Buffy the Vampire Slayer creator says this core member of the Scooby Gang would be bisexual if the show was made today
It was a simpler time when Buffy the Vampire Slayer was airing on boxy television screens, but decades on since the Joss Whedon’s show’s launch, and the creator has admitted he’d make a few changes if it dropped today.
Willow (Alyson Hannigan), the Scooby Gang’s spell-caster, came out as lesbian in season four.
It sparked both admiration for the show paving the way for LGBT+ representation in the early 2000s, but also outrage from fans vowing to never tune in again – how it was incomprehensible that a witch whose best pal is a vampire slayer and whose ex was a werewolf could be lesbian.
Yet, what chaffed some modern-day fans is how Willow appeared to show an attraction to males in the first three seasons of the show.
Joss Whedon: 2000 Buffy the Vampire Slayer viewers were ‘not ready’ for Willow to be bisexual.
The American producer explained to Metro.co.uk that he would, if the show were made today, have Willow identify as bisexual, rather than gay.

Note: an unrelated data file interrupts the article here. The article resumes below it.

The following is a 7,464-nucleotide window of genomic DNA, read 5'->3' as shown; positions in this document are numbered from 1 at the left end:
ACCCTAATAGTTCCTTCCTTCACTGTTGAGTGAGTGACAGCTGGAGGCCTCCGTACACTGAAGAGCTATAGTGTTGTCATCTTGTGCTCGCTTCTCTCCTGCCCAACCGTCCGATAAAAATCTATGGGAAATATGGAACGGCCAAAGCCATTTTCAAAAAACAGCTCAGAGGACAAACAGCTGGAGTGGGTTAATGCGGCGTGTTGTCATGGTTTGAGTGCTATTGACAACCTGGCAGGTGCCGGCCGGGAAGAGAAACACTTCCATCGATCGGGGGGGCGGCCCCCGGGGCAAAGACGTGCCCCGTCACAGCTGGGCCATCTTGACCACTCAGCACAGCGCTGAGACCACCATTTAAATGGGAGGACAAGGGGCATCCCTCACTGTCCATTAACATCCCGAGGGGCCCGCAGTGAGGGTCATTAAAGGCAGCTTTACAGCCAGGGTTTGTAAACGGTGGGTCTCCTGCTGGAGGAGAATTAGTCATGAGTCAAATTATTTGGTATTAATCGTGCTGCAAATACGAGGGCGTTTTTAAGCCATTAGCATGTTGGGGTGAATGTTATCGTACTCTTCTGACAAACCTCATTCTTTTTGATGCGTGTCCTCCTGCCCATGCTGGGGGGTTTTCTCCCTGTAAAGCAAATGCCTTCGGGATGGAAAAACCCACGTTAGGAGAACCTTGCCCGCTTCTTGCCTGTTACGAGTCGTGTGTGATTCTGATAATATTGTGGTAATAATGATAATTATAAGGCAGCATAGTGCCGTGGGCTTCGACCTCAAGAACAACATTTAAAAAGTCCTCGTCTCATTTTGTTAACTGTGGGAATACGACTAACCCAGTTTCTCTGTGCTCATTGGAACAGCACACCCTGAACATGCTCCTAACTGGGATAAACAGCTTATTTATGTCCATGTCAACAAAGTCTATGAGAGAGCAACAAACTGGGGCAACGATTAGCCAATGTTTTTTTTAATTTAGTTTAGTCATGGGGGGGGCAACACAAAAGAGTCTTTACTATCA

He admitted biphobic attitudes and stereotypes limited him, weary that audiences may reduce Willow’s queerness as a “phase”.
“There are things you can’t do, thanks to [the society at the time],” the director said.
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“It [was] like: ‘OK, you can’t make Willow bi, you can’t say this is a phase, because that’s what people do to deny their existence.”
“So, if I did it now, I’d be like yes she can be bi. Because some people are!
“But back then it was like, no… we’re not ready for that.”
Biphobia is still all too common in TV shows.
Even today, television and movie characters who are bi+ are often snarled by toxic tropes – biphobia often reduces bi+ identities to nothing more than a one-episode arc, a throwaway joke or even regularly end up killed altogether.
Scripts may even skate around the word itself, “bisexual”, which is why, for example, Stephanie Beatriz, the queer actress who plays Diaz on Brooklyn 99, felt it was so important for Diaz to say the word itself when she came out as bisexual.
Indeed, representation is becoming more authentic as bi+ characters are beginning to flourish on today’s TV and laptop screens.
Recent years have seen a steady increase in bi+ representation which are all busting the myths about bisexuality that have long limited the community’s visibility.